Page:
April 22, 2016, by Kathryn Steenson
Tomorrow, the 23rd April, is the quartercentenary of the death of William Shakespeare (1564-1616). We, and the Library more generally, have been celebrating Shakespeare throughout April. If you visited the Reading Room this month, you will have seen some of the wonderful books in our Cambridge Shakespeare Collection on display.
It owes its existence to Henry Thomas Hall (1823-1894), a resident of Cambridge and an active member of the Cambridge Garrick Club. Hall amassed a huge collection of editions of Shakespeare’s works and related historical and critical works about the dramatist. It has been at the University of Nottingham since 1960 and numbers over 1700 volumes, and this blog post looks at three that caught the eye of rare books librarian Ursula.
Nearly a hundred years after Shakespeare’s death, the dramatist and poet Nicholas Rowe (1674-1718), who was appointed Poet Laureate of the United Kingdom in 1715, published a groundbreaking edition of Shakespeare’s works. For the first time the available sources were used to derive an authoritative version of Shakespeare’s creations. Rowe drew on his experience of writing for stage performances to make editorial changes, such as dividing the plays into scenes, noting the characters’ entrances and exits, and prefixing each play with a list of the dramatis personae.
The works of Mr. William Shakespear is the earliest book in the collection and was destined for private reading as much as for stage performances. The edition was the first to be illustrated, and the frontispiece engravings for each play are by Michael van der Gucht (1660-1725).
This edition of The Complete Works of Shakespeare in three volumes (one each for Tragedies, Comedies and Histories) published by Henry Tyrrell in the 1850s is remarkable for using portraits engraved on steel “from daguerreotypes of the greatest and most intellectual actors of the age”. This use of daguerreotypes explains why the images are so expressionless. For instance, the illustration above depicts Othello angrily interrogating his wife Desdemona about her alleged unfaithfulness, and she is protesting her innocence, although nothing in their faces captures the emotion of the scene or the dreadful events that will follow.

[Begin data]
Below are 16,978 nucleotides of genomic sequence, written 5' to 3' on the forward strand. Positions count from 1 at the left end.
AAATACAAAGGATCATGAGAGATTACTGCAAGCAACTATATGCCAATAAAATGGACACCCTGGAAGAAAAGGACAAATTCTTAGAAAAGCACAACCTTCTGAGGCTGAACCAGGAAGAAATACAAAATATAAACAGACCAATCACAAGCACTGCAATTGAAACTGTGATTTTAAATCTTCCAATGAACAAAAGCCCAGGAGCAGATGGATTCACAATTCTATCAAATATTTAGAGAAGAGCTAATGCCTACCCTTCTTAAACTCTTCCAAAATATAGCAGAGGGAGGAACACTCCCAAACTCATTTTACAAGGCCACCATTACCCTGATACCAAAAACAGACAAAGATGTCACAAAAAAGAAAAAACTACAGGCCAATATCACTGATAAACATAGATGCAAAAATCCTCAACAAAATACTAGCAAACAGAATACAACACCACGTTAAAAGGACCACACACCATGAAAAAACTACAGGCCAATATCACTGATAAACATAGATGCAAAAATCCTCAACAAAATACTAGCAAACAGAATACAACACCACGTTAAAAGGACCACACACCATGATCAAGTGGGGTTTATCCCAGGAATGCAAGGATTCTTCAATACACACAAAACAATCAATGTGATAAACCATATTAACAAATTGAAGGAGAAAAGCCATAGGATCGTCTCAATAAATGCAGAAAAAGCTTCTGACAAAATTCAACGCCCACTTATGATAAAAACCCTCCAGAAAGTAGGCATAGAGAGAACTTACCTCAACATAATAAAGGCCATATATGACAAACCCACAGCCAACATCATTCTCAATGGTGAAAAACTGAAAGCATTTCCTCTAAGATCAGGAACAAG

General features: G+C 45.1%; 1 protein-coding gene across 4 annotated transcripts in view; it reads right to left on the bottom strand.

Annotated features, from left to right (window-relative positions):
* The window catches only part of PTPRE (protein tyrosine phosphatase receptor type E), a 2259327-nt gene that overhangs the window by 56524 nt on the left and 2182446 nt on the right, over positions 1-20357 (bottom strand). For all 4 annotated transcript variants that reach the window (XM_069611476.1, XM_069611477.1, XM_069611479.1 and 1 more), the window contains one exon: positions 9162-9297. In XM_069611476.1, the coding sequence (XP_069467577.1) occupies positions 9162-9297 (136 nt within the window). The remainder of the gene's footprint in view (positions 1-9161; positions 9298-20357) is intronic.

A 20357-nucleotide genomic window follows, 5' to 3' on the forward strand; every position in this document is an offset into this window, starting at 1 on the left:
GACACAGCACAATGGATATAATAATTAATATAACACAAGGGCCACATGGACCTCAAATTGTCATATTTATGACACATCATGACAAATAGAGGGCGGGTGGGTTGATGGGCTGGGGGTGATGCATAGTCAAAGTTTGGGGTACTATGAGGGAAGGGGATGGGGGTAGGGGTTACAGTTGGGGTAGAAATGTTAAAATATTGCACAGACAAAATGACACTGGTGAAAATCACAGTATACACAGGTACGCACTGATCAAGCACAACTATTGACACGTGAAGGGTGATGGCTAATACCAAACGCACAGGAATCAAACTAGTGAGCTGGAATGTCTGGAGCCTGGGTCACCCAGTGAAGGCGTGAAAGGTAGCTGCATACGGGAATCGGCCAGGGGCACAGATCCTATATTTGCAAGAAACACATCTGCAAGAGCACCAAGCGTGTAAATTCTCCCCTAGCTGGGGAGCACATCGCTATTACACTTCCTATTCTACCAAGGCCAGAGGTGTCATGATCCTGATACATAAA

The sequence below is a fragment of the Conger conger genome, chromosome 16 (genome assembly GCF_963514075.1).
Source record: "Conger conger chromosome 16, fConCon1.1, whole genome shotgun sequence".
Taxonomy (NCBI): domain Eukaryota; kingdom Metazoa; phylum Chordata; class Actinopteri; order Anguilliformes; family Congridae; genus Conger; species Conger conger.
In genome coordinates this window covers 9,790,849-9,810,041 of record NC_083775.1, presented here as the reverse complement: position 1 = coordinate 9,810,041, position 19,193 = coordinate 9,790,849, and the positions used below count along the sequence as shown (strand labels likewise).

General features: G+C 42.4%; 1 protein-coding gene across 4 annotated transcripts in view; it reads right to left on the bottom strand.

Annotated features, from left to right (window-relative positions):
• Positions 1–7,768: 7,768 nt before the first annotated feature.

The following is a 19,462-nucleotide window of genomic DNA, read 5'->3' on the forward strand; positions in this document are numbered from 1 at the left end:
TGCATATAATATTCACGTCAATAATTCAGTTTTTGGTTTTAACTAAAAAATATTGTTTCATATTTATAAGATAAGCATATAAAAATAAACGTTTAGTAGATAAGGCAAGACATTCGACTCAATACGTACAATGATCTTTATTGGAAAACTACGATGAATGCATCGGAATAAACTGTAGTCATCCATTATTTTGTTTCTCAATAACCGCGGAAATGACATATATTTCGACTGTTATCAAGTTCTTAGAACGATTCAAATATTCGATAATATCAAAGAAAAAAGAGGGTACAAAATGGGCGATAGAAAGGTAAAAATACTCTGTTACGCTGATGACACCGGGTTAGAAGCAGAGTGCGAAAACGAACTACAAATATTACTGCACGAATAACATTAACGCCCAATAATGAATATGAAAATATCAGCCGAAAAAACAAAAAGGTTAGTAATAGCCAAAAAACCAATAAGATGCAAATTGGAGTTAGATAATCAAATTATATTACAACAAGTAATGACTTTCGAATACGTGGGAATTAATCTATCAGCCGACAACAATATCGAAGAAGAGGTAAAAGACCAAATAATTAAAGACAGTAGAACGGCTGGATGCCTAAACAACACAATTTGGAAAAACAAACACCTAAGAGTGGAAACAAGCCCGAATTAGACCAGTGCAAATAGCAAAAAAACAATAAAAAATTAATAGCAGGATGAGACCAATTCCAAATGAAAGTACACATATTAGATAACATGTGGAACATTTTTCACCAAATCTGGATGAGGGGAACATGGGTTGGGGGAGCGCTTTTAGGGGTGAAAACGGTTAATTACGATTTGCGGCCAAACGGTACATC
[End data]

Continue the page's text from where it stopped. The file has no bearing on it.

Tyrrell’s use of Shakespearean scholar J.O. Halliwell’s name and material was unauthorized, he presumably pirated it to add intellectual cachet to his edition. Ariel wears angel wings on the Victorian stage. In the fashion of her time the actress Julia St George interprets a spirit to be high-minded and demure. Her obituary claimed that her performance of Ariel was the finest ever seen, but sadly her fame declined and she died alone and poverty-stricken in the Workhouse in 1904.
Lavishly illustrated by Paul Woodroffe (1875-1954), this edition of The Tempest presents Shakespeare’s play in the visual imagery of Art Nouveau. According to the play Ariel was trapped inside a pine by a curse. However, in Woodroffe’s image Ariel is a dragonfly hibernating in complete harmony with the tree, a complete contrast to the depiction in the earlier volumes. The rest of the illustrations are vivid, colourful, and, in the case of the Magical Banquet with the animal-human hybrid spirits, verging on the disturbing.
The Cambridge Shakespeare Collection is available to search or browse in the University’s library catalogue. You can view these or any of the other volumes in our Reading Room on King’s Meadow Campus. For more information, follow us on Twitter @mssUniNott, visit our website, or read our newsletter, Discover.
More information about national events celebrating Shakespeare is available on Twitter, using #Shakespeare400, or on the Shakespeare400 website.
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